It is December 22nd, the first full day of winter. I always look forward to this day because from now on the days start getting longer.
In any event, I spent the day in New York State “paying the rent” and visiting with the landowners who allow me to keep bee yards on their property. On the 19th we had a major snow storm here on the East Coast and at my home in Hampton, CT, we got about 16 inches of snow. Out in Dutchess County NY they got only a couple of inches. I took the time to visit a couple of yards just to look around and see if any bees were trying to fly. The temperature was 25 degrees F and the sun was shining. As expected, I watched a few bees leave the warmth of the winter cluster and fly a very short distance away from the hive, only to crash land on the snow and shortly thereafter, die. I keep ten hives in each yard and the snow was littered with dozens of dead bees. Healthy honeybees do not defecate in the hive, they usually wait until the weather is warmer than 50 degrees and then will leave the hive to void their feces. In years past, I thought that this was what was causing the dead bees, even on cold days. The bees , it seemed, were trying to take a cleansing flight and couldn’t make it back to the hive. However, there were none of the tell-tale yellow and brown spots that would have indicated a cleansing flight. I predicted that when I got home there would be calls from beekeepers who were wondering what was going on with thier bees. Sure enough, there was one phone message and one email wondering why bees were leaving the hive to die and hinting that something mysterious was happening. This has nothing to do with CCD or any other malady. Here is what is going on.
I recently read a book called Winter World by Bernd Heinrich. He is a well respected biologist, author, professor, endurance runner, beekeeper, the list keeps on going. One of his fields of expertise is in thermoregulation. Not just in insects but mammals, birds, turtles etc. In this book he talks about how organisms survive in the temperate winter and in one chapter writes about just this subject, why bees fly in winter. He goes into great detail describing the methods he used in determining that quite often the bees that are flying at low temperatures are actually leaving the winter cluster to look for sources of nectar or pollen! He discovered that the cleansing flights actually took place at higher temperatures and involved much larger numbers of bees. His conclusion was that even if these foraging bees never returned, they were individually expendable due to the value of fresh food to the colony if some of them ultimately did find a food source.
This makes sense to me when you consider that the older bees are the ones who would be leaving and they probably would perish before spring anyway. Some times there is a thin line between winter survival and starvation. It is surprising how early in the late winter we can see some bees returning with pollen on their hind legs. It is well known that bees finding skunk cabbage flowers in March are able to warm up in the protective spathe that surrounds the flower. The temperature is several degrees warmer than the outside air. These plants are able to push up through ice in order to blossom.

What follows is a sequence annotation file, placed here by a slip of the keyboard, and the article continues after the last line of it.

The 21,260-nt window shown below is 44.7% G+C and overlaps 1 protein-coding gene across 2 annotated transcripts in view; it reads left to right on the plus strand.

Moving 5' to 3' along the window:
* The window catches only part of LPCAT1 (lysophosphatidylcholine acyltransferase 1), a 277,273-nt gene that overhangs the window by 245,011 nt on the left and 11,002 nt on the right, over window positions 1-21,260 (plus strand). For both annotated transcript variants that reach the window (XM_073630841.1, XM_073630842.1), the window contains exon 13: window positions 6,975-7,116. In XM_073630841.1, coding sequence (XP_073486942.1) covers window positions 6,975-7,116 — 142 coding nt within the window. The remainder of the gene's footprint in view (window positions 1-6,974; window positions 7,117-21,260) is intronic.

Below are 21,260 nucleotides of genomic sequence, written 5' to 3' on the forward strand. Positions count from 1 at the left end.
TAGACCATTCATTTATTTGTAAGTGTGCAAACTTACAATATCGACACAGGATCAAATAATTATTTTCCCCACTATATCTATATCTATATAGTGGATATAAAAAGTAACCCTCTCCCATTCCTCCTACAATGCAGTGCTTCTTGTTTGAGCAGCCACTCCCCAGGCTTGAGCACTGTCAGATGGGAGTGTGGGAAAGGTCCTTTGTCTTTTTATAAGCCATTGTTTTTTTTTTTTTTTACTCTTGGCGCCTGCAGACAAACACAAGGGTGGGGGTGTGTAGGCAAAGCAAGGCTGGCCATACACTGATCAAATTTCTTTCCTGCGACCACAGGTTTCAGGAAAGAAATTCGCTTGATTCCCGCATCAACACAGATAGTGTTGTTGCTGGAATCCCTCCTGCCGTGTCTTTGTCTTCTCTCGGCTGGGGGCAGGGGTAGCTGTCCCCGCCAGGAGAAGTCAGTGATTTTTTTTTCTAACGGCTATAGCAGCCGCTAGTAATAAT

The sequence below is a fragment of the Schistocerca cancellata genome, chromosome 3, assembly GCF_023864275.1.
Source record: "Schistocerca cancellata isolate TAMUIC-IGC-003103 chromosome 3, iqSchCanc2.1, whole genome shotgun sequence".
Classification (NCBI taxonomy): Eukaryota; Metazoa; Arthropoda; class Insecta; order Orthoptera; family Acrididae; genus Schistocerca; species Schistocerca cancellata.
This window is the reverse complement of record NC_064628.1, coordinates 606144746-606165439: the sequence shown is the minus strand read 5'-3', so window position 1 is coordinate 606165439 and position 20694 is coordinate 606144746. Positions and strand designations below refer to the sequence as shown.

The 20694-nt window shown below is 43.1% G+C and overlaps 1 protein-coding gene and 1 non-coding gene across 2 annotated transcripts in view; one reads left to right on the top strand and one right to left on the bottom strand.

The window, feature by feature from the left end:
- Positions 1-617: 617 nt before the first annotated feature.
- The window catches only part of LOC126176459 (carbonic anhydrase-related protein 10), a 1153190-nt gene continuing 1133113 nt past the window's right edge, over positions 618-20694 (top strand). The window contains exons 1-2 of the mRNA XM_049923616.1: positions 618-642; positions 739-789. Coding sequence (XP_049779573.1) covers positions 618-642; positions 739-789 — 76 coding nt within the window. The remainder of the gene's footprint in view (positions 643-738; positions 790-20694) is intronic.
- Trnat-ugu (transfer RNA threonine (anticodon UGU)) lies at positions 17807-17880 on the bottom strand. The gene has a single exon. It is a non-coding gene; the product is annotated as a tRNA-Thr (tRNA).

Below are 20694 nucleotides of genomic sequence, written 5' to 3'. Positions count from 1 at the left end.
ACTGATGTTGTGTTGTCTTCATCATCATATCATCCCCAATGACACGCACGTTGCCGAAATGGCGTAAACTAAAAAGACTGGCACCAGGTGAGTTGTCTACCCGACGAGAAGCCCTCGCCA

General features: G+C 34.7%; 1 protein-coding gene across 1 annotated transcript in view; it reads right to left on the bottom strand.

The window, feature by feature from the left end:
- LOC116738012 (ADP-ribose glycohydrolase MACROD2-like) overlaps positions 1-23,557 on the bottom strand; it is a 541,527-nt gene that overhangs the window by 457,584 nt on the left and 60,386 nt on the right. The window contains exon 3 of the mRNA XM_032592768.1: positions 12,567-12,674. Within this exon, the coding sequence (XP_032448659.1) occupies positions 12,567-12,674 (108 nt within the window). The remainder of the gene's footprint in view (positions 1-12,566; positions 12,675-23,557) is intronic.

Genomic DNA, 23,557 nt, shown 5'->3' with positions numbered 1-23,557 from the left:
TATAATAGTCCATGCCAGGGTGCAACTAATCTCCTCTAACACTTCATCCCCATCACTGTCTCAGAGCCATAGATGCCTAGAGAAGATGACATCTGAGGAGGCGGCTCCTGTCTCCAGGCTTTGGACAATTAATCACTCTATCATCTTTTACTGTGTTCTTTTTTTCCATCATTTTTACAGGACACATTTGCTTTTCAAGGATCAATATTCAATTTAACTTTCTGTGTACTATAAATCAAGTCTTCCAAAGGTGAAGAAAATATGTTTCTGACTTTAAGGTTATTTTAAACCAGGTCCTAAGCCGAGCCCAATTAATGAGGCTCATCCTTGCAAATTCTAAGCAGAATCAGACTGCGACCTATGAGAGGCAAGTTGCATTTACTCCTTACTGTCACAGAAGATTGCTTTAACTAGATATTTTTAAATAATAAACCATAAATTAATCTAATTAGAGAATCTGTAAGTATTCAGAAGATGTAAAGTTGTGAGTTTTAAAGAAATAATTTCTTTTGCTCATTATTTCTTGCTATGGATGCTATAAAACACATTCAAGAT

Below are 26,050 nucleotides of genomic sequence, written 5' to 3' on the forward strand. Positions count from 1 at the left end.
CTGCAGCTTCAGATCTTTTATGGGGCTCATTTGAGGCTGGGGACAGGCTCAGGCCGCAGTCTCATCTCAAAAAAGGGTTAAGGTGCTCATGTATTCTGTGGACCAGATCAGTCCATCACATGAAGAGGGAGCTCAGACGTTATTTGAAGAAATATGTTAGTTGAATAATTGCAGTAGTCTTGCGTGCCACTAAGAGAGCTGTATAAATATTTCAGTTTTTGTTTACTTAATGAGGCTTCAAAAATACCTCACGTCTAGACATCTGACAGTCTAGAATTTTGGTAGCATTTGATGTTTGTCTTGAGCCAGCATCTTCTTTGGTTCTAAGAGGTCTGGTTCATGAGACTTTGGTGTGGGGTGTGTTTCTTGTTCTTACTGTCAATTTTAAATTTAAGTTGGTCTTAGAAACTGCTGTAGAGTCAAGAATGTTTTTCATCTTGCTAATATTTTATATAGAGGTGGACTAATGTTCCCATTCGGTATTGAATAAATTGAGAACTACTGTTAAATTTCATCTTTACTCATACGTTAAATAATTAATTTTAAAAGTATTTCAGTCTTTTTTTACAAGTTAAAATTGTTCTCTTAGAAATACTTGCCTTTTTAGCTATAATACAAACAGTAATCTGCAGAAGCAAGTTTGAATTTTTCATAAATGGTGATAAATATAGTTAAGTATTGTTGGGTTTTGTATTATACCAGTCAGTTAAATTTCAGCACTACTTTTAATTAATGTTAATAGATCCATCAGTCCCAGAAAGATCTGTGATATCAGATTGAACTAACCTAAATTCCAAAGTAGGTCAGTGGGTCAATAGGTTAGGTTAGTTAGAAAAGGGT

In another of Heinrich’s books “In a Patch of Fireweed” he has a series of chapters dealing with how wasps and bees warm up and stay warmed up in order to forage. One chapter deals with swarms and how the bees regulate the temperature of the cluster. Its too involved to go into now, but the common idea that the out side or “mantle bees ” change places with interior bees in order to warm up is just not true.
Another essay in “Winter World” deals with winter roosts of crows. Two of Heinrich’s passions are Crows and Ravens. He wondered where and why crows roost at night. He discovered a large crow roost, not deep in the woods, but instead near a brightly lit shopping center! There were thousands of crows flying for miles to roost in the trees in a well lit area. He determined that the crows were roosting there to avoid one of their most feared predators, the Great horned Owl (another passion of Bernd Heinrich, he once rescued an owlet after a late snowstorm and kept it semi domesticated for two years until he was able to integrate it back into the wild).
While I was returning home from New York tonight, I was driving on I 84 through Hartford CT as the sun was setting. There were hundreds of crows flying to roost in a group of trees in the west side of the city. It is near the former Xerox Building right next to the highway, another well lit area similar to the one Heinrich talks about. As I drove through the rush hour traffic in Hartford, I could see a steady stream of crows headed in that direction. I continued to see them all the way to East Hartford and the Manchester line, at least ten miles “as the crow flies”! Several years ago, not too far from the crow roost, there was (and maybe there still is) , a large European Starling roost under the highway bridges near the Hartford bus station. These birds also form large winter flocks not only for feeding but also for roosting. I don’t think that these flocks are for sharing warmth as much as for spreading the individual risk from predators over a large population. The individual bird, in this case, would be less likely to be taken by a predator than would one bird sleeping alone.
It never ceases to amaze me how organisms deal with the cold winters in the temperate regions. My friend Glenn has a very simple way of dealing with the long cold nights here in New England. He borrowed my copy of Winter World and went to Hawaii for the winter. He says he will return with the Warblers!